Led by the FPL Americas Buy-side Working Group, Post-Trade Subgroup, the benefits of using FIX for equities allocations is discussed by Greenline’s Dave Tolman, NYSE’s Chris Walsh and Fidessa’s Paul Whenham.
FIX Protocol Ltd. (FPL) launched Buy-Side Working Groups in the Americas, EMEA and Asia Pacific regions in order to provide a platform for buy-side representatives to discuss how their needs can be efficiently met by the automated trading community. The last edition of FIXGlobal focused on the group’s effort to standardize execution venue reporting and this edition will introduce another primary area of focus for the group, which has been to facilitate the expanded use of FIX for post-trade processing. To that end, the Working Group identified the primary business workflows in this area and are developing implementation guidelines for each. It is the belief of the group that industry adoption of these guidelines for implementations of these flows will substantially reduce implementation cost and time for all parties.
The objective of the FPL post-trade processing initiative for equities is to further define a FIX messaging protocol for bilateral post-trade processing between the buy-side and sell-side that can supplement existing post-trade processes and allow firms to better manage posttrade processing risks, further extend the front office success of FIX to post-trade/pre-settlement and avoid/reduce pre-transaction costs.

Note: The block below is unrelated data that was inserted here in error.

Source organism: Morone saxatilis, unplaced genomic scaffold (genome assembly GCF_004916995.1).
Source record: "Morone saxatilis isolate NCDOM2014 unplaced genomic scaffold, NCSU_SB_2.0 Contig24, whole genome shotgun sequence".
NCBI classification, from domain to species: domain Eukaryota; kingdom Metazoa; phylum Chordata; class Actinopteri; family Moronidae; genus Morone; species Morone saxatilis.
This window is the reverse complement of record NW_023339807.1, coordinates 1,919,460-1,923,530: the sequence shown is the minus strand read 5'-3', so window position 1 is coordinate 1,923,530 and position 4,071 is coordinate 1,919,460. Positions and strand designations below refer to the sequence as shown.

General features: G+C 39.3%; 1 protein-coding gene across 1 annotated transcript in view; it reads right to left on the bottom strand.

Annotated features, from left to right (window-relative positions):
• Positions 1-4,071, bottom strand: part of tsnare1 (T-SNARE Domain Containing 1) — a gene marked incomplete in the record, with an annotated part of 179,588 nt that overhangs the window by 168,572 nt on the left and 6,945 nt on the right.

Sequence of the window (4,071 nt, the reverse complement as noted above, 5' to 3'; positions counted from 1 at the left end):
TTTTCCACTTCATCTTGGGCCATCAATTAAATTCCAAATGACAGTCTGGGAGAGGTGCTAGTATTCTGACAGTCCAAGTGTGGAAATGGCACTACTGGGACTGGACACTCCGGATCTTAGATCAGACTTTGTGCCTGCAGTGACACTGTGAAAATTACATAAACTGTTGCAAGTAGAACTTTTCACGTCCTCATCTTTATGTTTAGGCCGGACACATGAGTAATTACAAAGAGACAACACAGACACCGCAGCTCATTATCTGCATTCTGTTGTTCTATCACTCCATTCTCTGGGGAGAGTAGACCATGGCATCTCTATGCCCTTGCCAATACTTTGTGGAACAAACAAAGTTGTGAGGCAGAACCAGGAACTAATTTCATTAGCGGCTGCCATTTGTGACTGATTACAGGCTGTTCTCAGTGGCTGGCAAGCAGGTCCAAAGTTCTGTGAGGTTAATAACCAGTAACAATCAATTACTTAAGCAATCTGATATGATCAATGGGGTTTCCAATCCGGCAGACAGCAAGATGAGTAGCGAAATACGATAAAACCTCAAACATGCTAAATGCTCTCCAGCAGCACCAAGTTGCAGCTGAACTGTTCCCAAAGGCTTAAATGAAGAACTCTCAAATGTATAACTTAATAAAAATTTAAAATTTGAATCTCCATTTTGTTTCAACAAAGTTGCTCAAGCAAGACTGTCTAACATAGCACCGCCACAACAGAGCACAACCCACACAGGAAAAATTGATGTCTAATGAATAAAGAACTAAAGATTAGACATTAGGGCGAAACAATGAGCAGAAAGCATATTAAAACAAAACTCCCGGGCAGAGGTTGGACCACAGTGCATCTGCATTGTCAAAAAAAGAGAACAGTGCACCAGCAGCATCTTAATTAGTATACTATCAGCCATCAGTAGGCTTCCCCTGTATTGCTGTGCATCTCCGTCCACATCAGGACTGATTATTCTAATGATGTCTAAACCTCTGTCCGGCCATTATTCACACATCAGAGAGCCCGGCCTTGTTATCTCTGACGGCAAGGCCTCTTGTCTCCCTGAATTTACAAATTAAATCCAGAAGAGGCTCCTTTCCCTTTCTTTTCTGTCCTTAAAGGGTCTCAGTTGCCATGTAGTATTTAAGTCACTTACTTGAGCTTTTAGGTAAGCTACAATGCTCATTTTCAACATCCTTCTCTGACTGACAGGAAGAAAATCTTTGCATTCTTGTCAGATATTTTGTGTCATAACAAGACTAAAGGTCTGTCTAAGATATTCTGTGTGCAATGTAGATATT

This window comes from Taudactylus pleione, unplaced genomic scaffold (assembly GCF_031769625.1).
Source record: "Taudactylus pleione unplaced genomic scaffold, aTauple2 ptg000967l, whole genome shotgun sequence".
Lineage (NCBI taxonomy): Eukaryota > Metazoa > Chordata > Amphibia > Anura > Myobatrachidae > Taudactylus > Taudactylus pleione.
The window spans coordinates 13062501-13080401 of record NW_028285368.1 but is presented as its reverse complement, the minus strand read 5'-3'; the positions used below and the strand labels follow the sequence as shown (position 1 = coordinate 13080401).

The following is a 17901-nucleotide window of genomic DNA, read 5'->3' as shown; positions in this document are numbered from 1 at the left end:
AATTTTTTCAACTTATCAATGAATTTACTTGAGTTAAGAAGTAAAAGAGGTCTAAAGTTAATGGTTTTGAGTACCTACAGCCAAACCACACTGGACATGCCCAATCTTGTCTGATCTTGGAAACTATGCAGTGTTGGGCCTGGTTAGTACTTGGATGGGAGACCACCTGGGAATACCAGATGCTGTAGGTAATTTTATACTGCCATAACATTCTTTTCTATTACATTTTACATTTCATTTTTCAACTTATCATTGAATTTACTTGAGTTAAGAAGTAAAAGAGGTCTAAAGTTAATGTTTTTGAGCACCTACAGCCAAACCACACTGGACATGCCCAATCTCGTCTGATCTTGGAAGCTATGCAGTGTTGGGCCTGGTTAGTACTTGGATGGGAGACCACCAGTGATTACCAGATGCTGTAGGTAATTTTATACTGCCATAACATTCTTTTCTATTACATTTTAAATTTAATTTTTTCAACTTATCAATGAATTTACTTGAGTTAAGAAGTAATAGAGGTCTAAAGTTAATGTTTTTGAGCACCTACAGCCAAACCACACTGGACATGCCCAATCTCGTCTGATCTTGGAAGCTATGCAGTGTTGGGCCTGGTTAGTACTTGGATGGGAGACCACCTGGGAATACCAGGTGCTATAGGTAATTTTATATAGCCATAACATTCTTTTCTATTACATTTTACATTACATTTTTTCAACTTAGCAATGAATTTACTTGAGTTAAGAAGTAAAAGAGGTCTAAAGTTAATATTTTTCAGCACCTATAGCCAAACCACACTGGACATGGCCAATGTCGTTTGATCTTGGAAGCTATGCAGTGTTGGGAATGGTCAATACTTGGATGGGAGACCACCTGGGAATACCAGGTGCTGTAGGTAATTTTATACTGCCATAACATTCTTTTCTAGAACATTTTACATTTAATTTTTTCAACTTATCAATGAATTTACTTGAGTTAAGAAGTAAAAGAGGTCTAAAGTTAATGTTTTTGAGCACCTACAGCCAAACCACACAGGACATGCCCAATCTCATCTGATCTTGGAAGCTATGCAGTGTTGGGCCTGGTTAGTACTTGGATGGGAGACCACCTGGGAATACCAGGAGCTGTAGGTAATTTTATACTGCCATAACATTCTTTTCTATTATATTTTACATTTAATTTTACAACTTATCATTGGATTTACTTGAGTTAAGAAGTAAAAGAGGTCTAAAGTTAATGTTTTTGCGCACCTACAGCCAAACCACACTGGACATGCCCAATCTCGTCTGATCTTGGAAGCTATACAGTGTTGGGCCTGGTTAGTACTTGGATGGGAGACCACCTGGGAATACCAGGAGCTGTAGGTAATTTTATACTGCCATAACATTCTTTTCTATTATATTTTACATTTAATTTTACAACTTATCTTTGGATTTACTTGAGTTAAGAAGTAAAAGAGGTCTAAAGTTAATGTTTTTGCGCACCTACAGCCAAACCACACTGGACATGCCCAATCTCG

In post-trade processing, the buy-side allocates the trade among one or more accounts and communicates the allocations and fees to the sellside. For US equities, the sell-side accepts or rejects the allocation instruction but does not add any additional data. For non-US equities, the sell-side may communicate additional fees back to the buy-side. Once there is agreement between the buy-side and sell-side on the allocation, there is a final accountlevel trade ‘confirmation’ from the sell-side that must be ‘affirmed’ by the buy-side before the trade information is forwarded to the appropriate Central Clearing Party (CCP) for clearing and settlement.
Currently the most common process is to use an intermediary system to communicate and match allocations optionally followed by a second intermediary system to communicate confirmations, match affirmations, and pass affirmed trades to the CCP.
Dave Tolman, Greenline Technologies
Who will benefit most from the implementation of FIX allocations?
Both buy-side and sell-side benefit. First, having a bilateral alternative to using a common intermediary system reduces dependence on a single point of failure, thus improving overall availability. In addition, using FIX simplifies the matching and communication process as well as eliminating intermediary transaction costs for those allocations completed over FIX.
How can greater uniformity of allocations messaging be encouraged and how will that improve straight through processing?